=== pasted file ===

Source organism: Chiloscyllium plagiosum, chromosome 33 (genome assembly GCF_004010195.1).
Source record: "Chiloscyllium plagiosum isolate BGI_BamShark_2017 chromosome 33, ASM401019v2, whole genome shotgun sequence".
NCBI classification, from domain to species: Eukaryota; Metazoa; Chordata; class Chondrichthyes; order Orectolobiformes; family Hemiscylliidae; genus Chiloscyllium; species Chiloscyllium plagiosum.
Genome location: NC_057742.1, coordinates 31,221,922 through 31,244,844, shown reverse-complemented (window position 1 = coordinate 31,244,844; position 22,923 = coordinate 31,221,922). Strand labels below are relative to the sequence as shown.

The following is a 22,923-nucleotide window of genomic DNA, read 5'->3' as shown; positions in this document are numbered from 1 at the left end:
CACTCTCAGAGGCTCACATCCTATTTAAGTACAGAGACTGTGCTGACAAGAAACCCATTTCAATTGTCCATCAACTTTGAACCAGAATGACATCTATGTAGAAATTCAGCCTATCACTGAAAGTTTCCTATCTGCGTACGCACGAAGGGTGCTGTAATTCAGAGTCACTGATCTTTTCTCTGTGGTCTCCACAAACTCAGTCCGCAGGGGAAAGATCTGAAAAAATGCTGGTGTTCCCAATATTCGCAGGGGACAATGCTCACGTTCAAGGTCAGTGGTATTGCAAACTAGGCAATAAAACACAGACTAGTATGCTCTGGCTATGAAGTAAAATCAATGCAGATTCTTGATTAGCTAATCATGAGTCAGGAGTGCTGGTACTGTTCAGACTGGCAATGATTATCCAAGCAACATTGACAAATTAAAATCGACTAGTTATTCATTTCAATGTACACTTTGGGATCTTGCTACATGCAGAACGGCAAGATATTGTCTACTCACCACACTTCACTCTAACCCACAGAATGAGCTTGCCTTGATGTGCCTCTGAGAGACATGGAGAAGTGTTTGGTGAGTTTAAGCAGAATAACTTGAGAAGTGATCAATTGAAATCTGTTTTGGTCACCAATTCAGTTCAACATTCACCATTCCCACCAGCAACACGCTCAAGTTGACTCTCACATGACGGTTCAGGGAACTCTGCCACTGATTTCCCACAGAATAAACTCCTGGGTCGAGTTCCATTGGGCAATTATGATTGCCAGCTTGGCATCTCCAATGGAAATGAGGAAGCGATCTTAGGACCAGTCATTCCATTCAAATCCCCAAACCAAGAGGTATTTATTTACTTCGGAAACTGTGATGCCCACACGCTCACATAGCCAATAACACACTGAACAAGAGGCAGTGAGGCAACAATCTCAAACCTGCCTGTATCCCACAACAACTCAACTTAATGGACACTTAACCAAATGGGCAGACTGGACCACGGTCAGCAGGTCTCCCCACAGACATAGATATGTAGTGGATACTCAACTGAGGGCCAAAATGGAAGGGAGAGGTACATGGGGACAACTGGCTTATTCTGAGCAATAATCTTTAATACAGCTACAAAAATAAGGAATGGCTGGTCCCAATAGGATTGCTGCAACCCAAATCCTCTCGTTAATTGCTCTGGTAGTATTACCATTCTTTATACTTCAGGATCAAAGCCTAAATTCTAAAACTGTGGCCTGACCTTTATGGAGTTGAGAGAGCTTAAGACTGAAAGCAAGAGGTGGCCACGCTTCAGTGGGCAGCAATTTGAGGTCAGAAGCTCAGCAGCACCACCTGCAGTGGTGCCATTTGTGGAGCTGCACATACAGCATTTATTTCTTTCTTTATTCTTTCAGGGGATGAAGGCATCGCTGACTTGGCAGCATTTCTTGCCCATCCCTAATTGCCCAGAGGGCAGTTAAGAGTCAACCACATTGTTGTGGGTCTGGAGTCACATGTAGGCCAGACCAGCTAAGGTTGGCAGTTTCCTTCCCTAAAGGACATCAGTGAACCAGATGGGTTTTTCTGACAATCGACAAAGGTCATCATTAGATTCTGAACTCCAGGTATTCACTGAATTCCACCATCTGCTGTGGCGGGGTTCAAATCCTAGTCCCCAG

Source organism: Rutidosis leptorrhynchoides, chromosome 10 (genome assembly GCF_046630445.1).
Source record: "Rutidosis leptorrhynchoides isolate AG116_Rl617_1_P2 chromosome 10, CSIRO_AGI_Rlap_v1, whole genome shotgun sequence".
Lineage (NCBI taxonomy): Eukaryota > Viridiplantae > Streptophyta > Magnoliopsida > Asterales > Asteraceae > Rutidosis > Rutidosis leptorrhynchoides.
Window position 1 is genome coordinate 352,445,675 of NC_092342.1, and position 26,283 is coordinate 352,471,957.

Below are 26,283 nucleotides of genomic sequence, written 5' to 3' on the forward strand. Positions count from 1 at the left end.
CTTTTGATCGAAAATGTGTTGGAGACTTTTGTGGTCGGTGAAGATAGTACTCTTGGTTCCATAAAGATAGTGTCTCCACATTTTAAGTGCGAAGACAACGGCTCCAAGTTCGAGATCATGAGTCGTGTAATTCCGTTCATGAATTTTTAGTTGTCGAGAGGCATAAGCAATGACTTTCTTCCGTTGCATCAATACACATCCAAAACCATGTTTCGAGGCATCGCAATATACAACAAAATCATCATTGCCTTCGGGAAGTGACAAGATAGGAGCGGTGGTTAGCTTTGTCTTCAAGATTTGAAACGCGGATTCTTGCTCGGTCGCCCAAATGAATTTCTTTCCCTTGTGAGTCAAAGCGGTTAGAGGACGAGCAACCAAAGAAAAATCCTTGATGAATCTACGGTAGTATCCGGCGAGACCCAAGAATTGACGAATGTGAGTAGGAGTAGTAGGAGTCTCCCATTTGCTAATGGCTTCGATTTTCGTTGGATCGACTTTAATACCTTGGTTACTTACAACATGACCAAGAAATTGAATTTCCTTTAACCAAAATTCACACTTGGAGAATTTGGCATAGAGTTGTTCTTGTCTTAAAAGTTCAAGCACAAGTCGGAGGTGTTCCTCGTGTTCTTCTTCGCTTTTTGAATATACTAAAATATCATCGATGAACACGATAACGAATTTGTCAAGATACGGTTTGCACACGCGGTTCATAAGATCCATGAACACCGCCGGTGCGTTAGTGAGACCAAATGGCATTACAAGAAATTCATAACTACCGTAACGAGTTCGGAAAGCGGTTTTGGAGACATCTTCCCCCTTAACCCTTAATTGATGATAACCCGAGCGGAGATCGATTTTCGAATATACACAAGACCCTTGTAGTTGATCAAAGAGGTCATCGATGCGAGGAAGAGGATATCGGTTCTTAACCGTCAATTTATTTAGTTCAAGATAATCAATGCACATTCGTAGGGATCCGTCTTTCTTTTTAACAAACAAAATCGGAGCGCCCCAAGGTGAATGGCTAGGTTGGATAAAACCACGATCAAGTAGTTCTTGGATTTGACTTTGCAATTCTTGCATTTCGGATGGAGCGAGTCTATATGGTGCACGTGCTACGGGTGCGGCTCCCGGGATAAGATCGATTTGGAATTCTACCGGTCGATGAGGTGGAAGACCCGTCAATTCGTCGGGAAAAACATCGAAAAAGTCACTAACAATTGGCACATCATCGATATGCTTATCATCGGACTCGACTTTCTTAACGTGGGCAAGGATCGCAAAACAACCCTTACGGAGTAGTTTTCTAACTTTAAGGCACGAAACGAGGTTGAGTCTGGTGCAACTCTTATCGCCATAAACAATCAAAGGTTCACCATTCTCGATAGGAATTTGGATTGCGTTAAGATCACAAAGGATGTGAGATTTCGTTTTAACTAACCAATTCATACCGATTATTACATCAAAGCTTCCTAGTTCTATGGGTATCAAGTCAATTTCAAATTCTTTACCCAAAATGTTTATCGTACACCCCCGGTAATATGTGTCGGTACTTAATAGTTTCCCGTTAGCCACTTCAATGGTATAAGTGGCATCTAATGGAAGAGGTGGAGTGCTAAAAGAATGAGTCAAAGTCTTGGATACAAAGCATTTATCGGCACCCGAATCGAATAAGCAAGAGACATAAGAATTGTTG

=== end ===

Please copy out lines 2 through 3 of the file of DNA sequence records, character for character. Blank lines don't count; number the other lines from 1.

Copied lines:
Source record: "Chiloscyllium plagiosum isolate BGI_BamShark_2017 chromosome 33, ASM401019v2, whole genome shotgun sequence".
NCBI classification, from domain to species: Eukaryota; Metazoa; Chordata; class Chondrichthyes; order Orectolobiformes; family Hemiscylliidae; genus Chiloscyllium; species Chiloscyllium plagiosum.